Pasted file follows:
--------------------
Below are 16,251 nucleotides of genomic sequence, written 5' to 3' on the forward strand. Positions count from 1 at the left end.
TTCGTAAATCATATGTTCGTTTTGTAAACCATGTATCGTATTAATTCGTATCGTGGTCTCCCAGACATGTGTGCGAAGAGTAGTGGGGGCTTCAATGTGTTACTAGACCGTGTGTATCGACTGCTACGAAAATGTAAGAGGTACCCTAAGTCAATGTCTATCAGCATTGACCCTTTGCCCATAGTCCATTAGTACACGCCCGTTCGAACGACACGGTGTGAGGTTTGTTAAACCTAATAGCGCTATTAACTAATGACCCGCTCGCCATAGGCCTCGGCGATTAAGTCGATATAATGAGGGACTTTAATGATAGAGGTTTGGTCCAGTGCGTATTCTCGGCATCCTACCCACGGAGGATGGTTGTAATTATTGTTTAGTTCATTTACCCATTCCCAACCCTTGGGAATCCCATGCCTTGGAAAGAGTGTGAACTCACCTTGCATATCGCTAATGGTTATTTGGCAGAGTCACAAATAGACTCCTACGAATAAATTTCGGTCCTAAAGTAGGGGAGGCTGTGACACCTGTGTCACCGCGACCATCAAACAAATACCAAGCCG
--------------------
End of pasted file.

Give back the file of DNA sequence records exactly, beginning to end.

Below are 16,251 nucleotides of genomic sequence, written 5' to 3' on the forward strand. Positions count from 1 at the left end.
TTCGTAAATCATATGTTCGTTTTGTAAACCATGTATCGTATTAATTCGTATCGTGGTCTCCCAGACATGTGTGCGAAGAGTAGTGGGGGCTTCAATGTGTTACTAGACCGTGTGTATCGACTGCTACGAAAATGTAAGAGGTACCCTAAGTCAATGTCTATCAGCATTGACCCTTTGCCCATAGTCCATTAGTACACGCCCGTTCGAACGACACGGTGTGAGGTTTGTTAAACCTAATAGCGCTATTAACTAATGACCCGCTCGCCATAGGCCTCGGCGATTAAGTCGATATAATGAGGGACTTTAATGATAGAGGTTTGGTCCAGTGCGTATTCTCGGCATCCTACCCACGGAGGATGGTTGTAATTATTGTTTAGTTCATTTACCCATTCCCAACCCTTGGGAATCCCATGCCTTGGAAAGAGTGTGAACTCACCTTGCATATCGCTAATGGTTATTTGGCAGAGTCACAAATAGACTCCTACGAATAAATTTCGGTCCTAAAGTAGGGGAGGCTGTGACACCTGTGTCACCGCGACCATCAAACAAATACCAAGCCG